I've been thinking a lot about gratitude lately. Perhaps it's because the holiday season recently ended, or because my family just went through a brief bout of unemployment, which forced us to take stock of our lives. This Christmas, there weren't a lot of gifts under the tree. Instead we used our budget to buy gift cards. Christmas morning we walked around downtown Boston, distributing the gift cards to anyone who looked like they could use a little something to make their day special. In each case the recipient was so grateful for the gift. One man hugged us. Another said he wished he had something to give us in return. As far as we were concerned their appreciation was more than enough.
In contrast, I have been teaching a class for the past few months. For Christmas I bought each student a book, wrapping it up and sending it off with a hand-written note. To this day, even though I still meet with them weekly, not one has ever acknowledged the gift, either in person or in writing-electronic or otherwise.
Anyone who has been following my blog will know I am a huge believer in the thank you note (note that the word is “note”-not a text, not an email). I believe the more we lose our sense of gratitude, the more we lose a vital essence of our hearts and souls. A lack of appreciation damages our relationships with those around us, and mars our connection to the world. Having the mindfulness to acknowledge what we have and what others do for us changes our entire life perspective. We stop thinking about putting ourselves first. We stop thinking about what we want and “deserve”. We start to consider our impact on others, both our loved ones and society as a whole. We recognize we are a part of a far greater structure, and that even something as mundane as a smile and a “thank you” when a stranger holds the door open for us can provide a positive ripple effect on the world.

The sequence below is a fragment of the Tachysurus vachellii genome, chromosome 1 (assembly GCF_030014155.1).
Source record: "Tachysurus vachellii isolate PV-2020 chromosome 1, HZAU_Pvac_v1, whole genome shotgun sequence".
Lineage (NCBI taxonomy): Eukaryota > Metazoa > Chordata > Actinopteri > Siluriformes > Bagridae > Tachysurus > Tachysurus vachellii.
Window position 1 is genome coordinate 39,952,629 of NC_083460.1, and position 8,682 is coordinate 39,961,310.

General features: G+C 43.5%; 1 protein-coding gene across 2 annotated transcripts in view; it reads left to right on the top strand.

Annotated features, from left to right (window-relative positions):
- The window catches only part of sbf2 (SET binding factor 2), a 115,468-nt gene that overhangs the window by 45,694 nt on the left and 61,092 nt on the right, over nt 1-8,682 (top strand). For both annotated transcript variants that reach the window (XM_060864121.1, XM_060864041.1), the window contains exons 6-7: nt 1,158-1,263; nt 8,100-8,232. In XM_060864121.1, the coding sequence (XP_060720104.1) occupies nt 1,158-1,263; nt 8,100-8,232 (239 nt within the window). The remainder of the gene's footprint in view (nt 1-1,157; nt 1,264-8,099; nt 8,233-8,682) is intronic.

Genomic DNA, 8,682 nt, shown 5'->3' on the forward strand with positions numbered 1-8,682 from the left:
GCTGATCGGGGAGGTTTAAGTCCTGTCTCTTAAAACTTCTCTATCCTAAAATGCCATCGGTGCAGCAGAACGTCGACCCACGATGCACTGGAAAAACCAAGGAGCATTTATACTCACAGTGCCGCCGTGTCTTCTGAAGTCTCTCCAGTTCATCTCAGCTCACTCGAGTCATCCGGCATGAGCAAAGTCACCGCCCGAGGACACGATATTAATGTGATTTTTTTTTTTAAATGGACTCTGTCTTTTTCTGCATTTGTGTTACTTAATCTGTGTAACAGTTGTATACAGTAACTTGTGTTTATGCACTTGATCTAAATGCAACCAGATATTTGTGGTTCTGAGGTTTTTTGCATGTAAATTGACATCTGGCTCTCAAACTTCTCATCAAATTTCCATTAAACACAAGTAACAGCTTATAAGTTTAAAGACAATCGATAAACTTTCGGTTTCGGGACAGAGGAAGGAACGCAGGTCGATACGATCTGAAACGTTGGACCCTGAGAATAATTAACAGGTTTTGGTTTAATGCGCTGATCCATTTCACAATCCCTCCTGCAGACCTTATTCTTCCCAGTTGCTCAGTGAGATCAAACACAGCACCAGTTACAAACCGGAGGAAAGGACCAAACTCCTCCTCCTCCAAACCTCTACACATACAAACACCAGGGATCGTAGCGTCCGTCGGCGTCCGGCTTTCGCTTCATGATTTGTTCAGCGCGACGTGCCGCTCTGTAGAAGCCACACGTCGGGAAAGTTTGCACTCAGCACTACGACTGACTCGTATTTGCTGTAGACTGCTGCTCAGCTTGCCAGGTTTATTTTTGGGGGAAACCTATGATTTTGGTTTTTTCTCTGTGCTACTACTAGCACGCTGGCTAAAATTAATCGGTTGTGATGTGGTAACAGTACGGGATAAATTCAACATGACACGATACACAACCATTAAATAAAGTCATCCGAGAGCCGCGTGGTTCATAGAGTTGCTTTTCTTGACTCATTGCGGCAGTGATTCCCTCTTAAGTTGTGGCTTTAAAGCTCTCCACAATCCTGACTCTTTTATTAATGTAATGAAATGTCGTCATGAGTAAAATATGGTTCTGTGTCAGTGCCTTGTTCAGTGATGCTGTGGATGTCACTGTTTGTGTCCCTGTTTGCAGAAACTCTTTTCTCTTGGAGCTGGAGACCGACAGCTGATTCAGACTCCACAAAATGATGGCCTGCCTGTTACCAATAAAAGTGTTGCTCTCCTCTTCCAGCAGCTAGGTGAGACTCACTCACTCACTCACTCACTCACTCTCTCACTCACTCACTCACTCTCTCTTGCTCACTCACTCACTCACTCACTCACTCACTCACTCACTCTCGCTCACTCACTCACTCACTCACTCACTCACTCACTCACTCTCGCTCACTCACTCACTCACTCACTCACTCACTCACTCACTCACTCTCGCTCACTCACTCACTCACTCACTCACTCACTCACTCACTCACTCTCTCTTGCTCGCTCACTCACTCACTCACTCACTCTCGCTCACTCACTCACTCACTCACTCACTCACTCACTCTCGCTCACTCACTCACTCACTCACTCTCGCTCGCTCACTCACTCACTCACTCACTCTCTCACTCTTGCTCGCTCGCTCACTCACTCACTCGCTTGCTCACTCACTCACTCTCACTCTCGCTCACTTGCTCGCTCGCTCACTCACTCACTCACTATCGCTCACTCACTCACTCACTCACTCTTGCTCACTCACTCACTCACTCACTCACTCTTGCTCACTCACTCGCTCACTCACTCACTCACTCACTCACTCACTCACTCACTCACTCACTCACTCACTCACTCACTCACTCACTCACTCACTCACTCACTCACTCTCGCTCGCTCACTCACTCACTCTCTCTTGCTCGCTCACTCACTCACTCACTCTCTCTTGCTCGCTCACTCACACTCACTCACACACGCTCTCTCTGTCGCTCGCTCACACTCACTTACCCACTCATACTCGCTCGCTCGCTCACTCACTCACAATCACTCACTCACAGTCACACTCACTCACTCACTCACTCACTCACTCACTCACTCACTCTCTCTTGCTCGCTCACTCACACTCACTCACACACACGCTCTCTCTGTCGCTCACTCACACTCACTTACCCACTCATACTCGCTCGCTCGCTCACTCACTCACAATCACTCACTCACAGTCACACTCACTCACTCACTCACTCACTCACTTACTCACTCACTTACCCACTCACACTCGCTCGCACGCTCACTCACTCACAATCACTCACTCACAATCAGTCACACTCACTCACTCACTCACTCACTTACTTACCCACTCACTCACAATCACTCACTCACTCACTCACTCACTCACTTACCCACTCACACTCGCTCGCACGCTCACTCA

Just the other day, a neighbor was complaining about how unhappy she is. Her health was poor, her stuff was broken, friends were rude; the list went on and on. While I listened to her I couldn't help but wonder how different her perspective would be if she focused on her blessings, rather than life's standard hardships and disappointments. For example, just that morning a handmade Valentine's Day card had been slipped under her door. How do I know this? I'm the one who made the card, and delivered it to her. Yet, not once did she mention receiving the card, even though I know she had.
Don't get me wrong, the point is not that she didn't thank me for my gift. After all the purpose of a gift is to give without any expectation of something in return. But how much are her circumstances affected by her state of mind? Is her health manipulated by her negativity? Would her stuff seem so run down if she cherished her possessions? Are her friends responding rudely to her attitude? Does she realize she is robbing herself of happiness, of a joyful life because of her perspective?